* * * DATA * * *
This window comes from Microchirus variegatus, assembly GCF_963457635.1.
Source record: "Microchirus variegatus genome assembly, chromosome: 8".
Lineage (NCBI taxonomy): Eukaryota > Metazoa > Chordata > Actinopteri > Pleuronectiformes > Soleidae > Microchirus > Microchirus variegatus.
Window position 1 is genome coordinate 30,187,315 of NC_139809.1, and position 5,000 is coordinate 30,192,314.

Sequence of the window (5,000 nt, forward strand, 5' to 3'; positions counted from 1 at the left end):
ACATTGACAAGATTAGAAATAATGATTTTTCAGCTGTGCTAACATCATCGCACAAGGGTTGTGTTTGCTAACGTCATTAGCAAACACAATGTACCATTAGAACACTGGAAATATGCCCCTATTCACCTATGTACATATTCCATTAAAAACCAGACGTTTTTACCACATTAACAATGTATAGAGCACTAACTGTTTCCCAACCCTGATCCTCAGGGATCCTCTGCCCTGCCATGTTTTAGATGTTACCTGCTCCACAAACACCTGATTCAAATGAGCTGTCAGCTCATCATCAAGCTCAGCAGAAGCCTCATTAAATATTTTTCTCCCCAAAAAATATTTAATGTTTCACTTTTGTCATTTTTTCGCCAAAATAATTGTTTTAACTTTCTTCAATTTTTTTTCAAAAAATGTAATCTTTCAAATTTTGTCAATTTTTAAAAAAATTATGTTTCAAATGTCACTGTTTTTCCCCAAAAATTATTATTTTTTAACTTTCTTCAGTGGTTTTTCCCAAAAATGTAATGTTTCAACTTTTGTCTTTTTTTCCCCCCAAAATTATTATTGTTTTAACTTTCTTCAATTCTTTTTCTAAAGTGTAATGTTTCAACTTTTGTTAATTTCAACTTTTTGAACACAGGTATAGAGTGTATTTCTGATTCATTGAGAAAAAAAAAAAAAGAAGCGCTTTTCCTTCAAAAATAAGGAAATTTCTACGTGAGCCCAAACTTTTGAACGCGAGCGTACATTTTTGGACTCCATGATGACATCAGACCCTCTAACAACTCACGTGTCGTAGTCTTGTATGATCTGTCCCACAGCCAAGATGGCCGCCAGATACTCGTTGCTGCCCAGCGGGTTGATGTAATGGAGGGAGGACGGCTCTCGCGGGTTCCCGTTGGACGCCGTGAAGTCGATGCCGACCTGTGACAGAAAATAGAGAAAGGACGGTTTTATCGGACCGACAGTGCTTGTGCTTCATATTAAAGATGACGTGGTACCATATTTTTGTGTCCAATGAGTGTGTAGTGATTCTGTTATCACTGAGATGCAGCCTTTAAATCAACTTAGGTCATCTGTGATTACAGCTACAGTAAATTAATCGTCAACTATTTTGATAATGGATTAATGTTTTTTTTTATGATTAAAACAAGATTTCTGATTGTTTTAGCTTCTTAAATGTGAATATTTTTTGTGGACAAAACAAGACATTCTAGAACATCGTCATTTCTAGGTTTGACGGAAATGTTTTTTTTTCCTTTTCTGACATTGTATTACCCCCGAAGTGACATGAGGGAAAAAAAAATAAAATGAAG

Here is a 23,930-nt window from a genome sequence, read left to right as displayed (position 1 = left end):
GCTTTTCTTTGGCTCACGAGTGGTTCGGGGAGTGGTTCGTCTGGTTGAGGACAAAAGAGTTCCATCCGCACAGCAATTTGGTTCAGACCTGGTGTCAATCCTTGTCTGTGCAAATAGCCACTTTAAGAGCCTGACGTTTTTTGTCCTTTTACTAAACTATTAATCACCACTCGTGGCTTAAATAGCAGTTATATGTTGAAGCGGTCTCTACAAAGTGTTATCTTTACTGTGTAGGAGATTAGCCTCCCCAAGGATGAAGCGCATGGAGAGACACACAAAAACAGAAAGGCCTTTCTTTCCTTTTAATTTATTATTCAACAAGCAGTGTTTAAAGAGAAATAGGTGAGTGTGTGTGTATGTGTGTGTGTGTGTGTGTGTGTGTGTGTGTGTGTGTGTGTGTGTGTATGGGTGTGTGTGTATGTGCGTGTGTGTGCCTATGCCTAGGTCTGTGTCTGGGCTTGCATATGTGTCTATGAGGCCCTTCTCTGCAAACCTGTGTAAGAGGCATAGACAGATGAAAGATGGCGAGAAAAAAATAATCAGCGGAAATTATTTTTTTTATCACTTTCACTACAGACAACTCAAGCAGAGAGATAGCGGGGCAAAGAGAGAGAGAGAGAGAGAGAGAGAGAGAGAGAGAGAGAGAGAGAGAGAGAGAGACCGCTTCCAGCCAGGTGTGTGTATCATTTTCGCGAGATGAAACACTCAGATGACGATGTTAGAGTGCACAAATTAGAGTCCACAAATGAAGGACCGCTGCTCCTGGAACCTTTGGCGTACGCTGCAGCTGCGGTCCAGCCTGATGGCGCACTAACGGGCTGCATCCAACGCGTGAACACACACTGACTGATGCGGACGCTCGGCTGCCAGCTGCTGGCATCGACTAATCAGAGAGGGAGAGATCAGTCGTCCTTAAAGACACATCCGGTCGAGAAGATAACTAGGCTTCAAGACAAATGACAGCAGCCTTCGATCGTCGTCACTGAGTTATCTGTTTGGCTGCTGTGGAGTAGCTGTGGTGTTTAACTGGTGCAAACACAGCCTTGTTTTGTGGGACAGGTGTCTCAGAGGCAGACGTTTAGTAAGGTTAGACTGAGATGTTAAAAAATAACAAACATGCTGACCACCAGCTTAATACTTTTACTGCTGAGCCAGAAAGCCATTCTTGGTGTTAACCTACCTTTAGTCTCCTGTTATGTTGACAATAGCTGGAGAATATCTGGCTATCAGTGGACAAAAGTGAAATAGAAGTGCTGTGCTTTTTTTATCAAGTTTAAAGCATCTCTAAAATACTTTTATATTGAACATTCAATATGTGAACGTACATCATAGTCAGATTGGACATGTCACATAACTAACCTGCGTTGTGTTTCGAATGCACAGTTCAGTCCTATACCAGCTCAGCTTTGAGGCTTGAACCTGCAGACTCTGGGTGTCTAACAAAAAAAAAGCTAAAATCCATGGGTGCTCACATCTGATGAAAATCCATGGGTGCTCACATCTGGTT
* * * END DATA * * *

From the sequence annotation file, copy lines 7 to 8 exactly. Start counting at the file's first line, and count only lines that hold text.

Here is a 23,930-nt window from a genome sequence, read left to right as displayed (position 1 = left end):
GCTTTTCTTTGGCTCACGAGTGGTTCGGGGAGTGGTTCGTCTGGTTGAGGACAAAAGAGTTCCATCCGCACAGCAATTTGGTTCAGACCTGGTGTCAATCCTTGTCTGTGCAAATAGCCACTTTAAGAGCCTGACGTTTTTTGTCCTTTTACTAAACTATTAATCACCACTCGTGGCTTAAATAGCAGTTATATGTTGAAGCGGTCTCTACAAAGTGTTATCTTTACTGTGTAGGAGATTAGCCTCCCCAAGGATGAAGCGCATGGAGAGACACACAAAAACAGAAAGGCCTTTCTTTCCTTTTAATTTATTATTCAACAAGCAGTGTTTAAAGAGAAATAGGTGAGTGTGTGTGTATGTGTGTGTGTGTGTGTGTGTGTGTGTGTGTGTGTGTGTGTGTGTGTATGGGTGTGTGTGTATGTGCGTGTGTGTGCCTATGCCTAGGTCTGTGTCTGGGCTTGCATATGTGTCTATGAGGCCCTTCTCTGCAAACCTGTGTAAGAGGCATAGACAGATGAAAGATGGCGAGAAAAAAATAATCAGCGGAAATTATTTTTTTTATCACTTTCACTACAGACAACTCAAGCAGAGAGATAGCGGGGCAAAGAGAGAGAGAGAGAGAGAGAGAGAGAGAGAGAGAGAGAGAGAGAGAGAGAGAGACCGCTTCCAGCCAGGTGTGTGTATCATTTTCGCGAGATGAAACACTCAGATGACGATGTTAGAGTGCACAAATTAGAGTCCACAAATGAAGGACCGCTGCTCCTGGAACCTTTGGCGTACGCTGCAGCTGCGGTCCAGCCTGATGGCGCACTAACGGGCTGCATCCAACGCGTGAACACACACTGACTGATGCGGACGCTCGGCTGCCAGCTGCTGGCATCGACTAATCAGAGAGGGAGAGATCAGTCGTCCTTAAAGACACATCCGGTCGAGAAGATAACTAGGCTTCAAGACAAATGACAGCAGCCTTCGATCGTCGTCACTGAGTTATCTGTTTGGCTGCTGTGGAGTAGCTGTGGTGTTTAACTGGTGCAAACACAGCCTTGTTTTGTGGGACAGGTGTCTCAGAGGCAGACGTTTAGTAAGGTTAGACTGAGATGTTAAAAAATAACAAACATGCTGACCACCAGCTTAATACTTTTACTGCTGAGCCAGAAAGCCATTCTTGGTGTTAACCTACCTTTAGTCTCCTGTTATGTTGACAATAGCTGGAGAATATCTGGCTATCAGTGGACAAAAGTGAAATAGAAGTGCTGTGCTTTTTTTATCAAGTTTAAAGCATCTCTAAAATACTTTTATATTGAACATTCAATATGTGAACGTACATCATAGTCAGATTGGACATGTCACATAACTAACCTGCGTTGTGTTTCGAATGCACAGTTCAGTCCTATACCAGCTCAGCTTTGAGGCTTGAACCTGCAGACTCTGGGTGTCTAACAAAAAAAAAGCTAAAATCCATGGGTGCTCACATCTGATGAAAATCCATGGGTGCTCACATCTGGTT